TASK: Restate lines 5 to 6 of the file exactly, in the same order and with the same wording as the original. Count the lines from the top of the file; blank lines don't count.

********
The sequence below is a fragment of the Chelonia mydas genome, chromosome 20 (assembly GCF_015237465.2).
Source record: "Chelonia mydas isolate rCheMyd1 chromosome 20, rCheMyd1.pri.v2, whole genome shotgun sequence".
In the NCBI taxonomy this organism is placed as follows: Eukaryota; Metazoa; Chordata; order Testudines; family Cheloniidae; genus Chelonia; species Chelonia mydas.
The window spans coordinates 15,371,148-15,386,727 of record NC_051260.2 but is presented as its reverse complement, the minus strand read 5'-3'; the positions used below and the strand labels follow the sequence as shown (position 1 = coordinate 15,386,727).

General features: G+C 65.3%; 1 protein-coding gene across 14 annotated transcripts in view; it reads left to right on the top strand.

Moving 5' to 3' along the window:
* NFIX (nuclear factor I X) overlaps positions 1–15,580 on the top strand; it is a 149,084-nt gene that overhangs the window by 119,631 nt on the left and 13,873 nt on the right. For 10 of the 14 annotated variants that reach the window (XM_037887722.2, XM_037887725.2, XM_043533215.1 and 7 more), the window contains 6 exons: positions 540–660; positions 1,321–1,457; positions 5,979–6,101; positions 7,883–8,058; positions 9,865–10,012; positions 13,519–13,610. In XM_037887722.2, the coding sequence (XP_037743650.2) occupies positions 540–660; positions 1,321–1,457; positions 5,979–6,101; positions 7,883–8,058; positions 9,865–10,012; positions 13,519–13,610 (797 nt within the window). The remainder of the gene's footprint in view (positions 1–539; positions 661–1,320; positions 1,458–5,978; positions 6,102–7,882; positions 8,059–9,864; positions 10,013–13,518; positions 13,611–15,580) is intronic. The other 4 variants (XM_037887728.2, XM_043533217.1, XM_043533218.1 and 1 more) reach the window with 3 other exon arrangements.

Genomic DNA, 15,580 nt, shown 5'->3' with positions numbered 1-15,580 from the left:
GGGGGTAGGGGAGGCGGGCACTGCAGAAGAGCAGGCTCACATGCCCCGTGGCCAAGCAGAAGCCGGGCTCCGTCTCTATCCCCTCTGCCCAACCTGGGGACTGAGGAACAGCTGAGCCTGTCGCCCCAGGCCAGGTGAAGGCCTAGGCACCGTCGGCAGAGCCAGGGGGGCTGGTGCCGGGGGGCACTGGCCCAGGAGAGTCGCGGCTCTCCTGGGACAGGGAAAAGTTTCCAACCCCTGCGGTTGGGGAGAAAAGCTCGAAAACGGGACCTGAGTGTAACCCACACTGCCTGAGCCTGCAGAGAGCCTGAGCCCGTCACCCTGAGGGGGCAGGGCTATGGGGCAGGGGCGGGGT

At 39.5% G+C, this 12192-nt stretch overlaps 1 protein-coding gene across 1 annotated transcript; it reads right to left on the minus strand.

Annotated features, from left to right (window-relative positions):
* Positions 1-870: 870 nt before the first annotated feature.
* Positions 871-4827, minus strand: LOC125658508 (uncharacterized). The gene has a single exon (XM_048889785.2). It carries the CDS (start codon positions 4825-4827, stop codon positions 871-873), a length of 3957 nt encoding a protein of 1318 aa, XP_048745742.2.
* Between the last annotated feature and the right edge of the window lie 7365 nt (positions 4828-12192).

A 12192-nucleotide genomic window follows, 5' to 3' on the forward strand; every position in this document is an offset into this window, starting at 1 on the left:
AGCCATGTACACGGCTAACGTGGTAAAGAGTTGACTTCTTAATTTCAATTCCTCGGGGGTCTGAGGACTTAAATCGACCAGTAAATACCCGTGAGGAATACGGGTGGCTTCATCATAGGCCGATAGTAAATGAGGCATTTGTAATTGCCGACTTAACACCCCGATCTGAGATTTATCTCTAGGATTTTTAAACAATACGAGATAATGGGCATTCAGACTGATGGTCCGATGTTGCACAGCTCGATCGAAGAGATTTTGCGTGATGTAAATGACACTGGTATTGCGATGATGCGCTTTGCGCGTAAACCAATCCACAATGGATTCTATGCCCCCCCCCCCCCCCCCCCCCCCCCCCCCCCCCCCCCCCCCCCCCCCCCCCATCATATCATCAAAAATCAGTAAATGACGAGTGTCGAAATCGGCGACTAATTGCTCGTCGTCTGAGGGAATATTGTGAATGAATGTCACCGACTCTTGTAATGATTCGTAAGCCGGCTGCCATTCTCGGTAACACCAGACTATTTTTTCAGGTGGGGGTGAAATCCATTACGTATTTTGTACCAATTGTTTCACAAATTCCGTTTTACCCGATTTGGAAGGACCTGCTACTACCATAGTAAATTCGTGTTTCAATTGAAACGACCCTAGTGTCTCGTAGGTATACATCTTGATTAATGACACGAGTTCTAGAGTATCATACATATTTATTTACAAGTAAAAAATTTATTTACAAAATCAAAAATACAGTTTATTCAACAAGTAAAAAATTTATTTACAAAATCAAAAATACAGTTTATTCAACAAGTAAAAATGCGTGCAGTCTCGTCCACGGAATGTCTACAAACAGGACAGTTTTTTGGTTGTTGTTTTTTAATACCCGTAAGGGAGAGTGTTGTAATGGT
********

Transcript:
General features: G+C 65.3%; 1 protein-coding gene across 14 annotated transcripts in view; it reads left to right on the top strand.

Moving 5' to 3' along the window: